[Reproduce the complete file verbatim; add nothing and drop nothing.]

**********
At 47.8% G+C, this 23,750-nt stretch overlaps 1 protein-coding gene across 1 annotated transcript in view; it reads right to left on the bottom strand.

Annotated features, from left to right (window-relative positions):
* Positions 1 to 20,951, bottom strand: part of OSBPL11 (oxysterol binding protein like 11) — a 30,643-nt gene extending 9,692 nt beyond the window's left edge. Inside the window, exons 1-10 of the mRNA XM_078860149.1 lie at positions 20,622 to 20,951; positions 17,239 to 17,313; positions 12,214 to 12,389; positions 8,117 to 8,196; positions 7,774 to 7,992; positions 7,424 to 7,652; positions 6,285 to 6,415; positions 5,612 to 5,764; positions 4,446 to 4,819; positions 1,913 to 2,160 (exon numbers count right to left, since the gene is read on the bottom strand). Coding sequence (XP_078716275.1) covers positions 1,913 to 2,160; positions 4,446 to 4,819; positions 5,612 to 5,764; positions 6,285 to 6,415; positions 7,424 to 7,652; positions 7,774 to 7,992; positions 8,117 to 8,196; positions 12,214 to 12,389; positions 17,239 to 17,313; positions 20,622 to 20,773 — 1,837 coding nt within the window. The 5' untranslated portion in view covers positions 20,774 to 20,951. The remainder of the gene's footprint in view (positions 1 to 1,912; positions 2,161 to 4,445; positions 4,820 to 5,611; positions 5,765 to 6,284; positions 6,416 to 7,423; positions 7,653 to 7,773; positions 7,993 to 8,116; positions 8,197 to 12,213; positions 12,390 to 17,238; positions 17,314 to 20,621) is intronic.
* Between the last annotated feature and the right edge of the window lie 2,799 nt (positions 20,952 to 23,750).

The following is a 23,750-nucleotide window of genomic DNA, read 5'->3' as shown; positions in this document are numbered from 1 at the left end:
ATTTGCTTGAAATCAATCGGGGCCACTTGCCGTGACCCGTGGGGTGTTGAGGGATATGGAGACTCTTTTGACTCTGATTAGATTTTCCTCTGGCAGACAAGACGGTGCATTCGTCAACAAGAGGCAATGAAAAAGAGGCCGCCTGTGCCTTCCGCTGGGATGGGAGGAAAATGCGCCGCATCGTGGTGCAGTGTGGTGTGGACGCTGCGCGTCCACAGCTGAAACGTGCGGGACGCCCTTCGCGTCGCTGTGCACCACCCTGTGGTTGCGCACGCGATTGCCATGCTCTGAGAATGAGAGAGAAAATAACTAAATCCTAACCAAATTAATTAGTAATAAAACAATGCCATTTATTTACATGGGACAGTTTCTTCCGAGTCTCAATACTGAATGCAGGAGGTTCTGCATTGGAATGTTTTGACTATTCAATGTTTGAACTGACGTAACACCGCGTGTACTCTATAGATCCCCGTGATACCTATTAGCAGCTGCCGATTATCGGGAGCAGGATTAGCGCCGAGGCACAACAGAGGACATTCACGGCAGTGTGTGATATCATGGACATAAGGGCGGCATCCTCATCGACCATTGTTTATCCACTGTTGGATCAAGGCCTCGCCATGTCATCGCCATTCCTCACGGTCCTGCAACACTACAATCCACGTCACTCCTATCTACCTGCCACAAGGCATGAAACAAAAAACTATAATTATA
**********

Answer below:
At 47.8% G+C, this 23,750-nt stretch overlaps 1 protein-coding gene across 1 annotated transcript in view; it reads right to left on the bottom strand.

Annotated features, from left to right (window-relative positions):
* Positions 1 to 20,951, bottom strand: part of OSBPL11 (oxysterol binding protein like 11) — a 30,643-nt gene extending 9,692 nt beyond the window's left edge. Inside the window, exons 1-10 of the mRNA XM_078860149.1 lie at positions 20,622 to 20,951; positions 17,239 to 17,313; positions 12,214 to 12,389; positions 8,117 to 8,196; positions 7,774 to 7,992; positions 7,424 to 7,652; positions 6,285 to 6,415; positions 5,612 to 5,764; positions 4,446 to 4,819; positions 1,913 to 2,160 (exon numbers count right to left, since the gene is read on the bottom strand). Coding sequence (XP_078716275.1) covers positions 1,913 to 2,160; positions 4,446 to 4,819; positions 5,612 to 5,764; positions 6,285 to 6,415; positions 7,424 to 7,652; positions 7,774 to 7,992; positions 8,117 to 8,196; positions 12,214 to 12,389; positions 17,239 to 17,313; positions 20,622 to 20,773 — 1,837 coding nt within the window. The 5' untranslated portion in view covers positions 20,774 to 20,951. The remainder of the gene's footprint in view (positions 1 to 1,912; positions 2,161 to 4,445; positions 4,820 to 5,611; positions 5,765 to 6,284; positions 6,416 to 7,423; positions 7,653 to 7,773; positions 7,993 to 8,116; positions 8,197 to 12,213; positions 12,390 to 17,238; positions 17,314 to 20,621) is intronic.
* Between the last annotated feature and the right edge of the window lie 2,799 nt (positions 20,952 to 23,750).

The following is a 23,750-nucleotide window of genomic DNA, read 5'->3' as shown; positions in this document are numbered from 1 at the left end:
ATTTGCTTGAAATCAATCGGGGCCACTTGCCGTGACCCGTGGGGTGTTGAGGGATATGGAGACTCTTTTGACTCTGATTAGATTTTCCTCTGGCAGACAAGACGGTGCATTCGTCAACAAGAGGCAATGAAAAAGAGGCCGCCTGTGCCTTCCGCTGGGATGGGAGGAAAATGCGCCGCATCGTGGTGCAGTGTGGTGTGGACGCTGCGCGTCCACAGCTGAAACGTGCGGGACGCCCTTCGCGTCGCTGTGCACCACCCTGTGGTTGCGCACGCGATTGCCATGCTCTGAGAATGAGAGAGAAAATAACTAAATCCTAACCAAATTAATTAGTAATAAAACAATGCCATTTATTTACATGGGACAGTTTCTTCCGAGTCTCAATACTGAATGCAGGAGGTTCTGCATTGGAATGTTTTGACTATTCAATGTTTGAACTGACGTAACACCGCGTGTACTCTATAGATCCCCGTGATACCTATTAGCAGCTGCCGATTATCGGGAGCAGGATTAGCGCCGAGGCACAACAGAGGACATTCACGGCAGTGTGTGATATCATGGACATAAGGGCGGCATCCTCATCGACCATTGTTTATCCACTGTTGGATCAAGGCCTCGCCATGTCATCGCCATTCCTCACGGTCCTGCAACACTACAATCCACGTCACTCCTATCTACCTGCCACAAGGCATGAAACAAAAAACTATAATTATA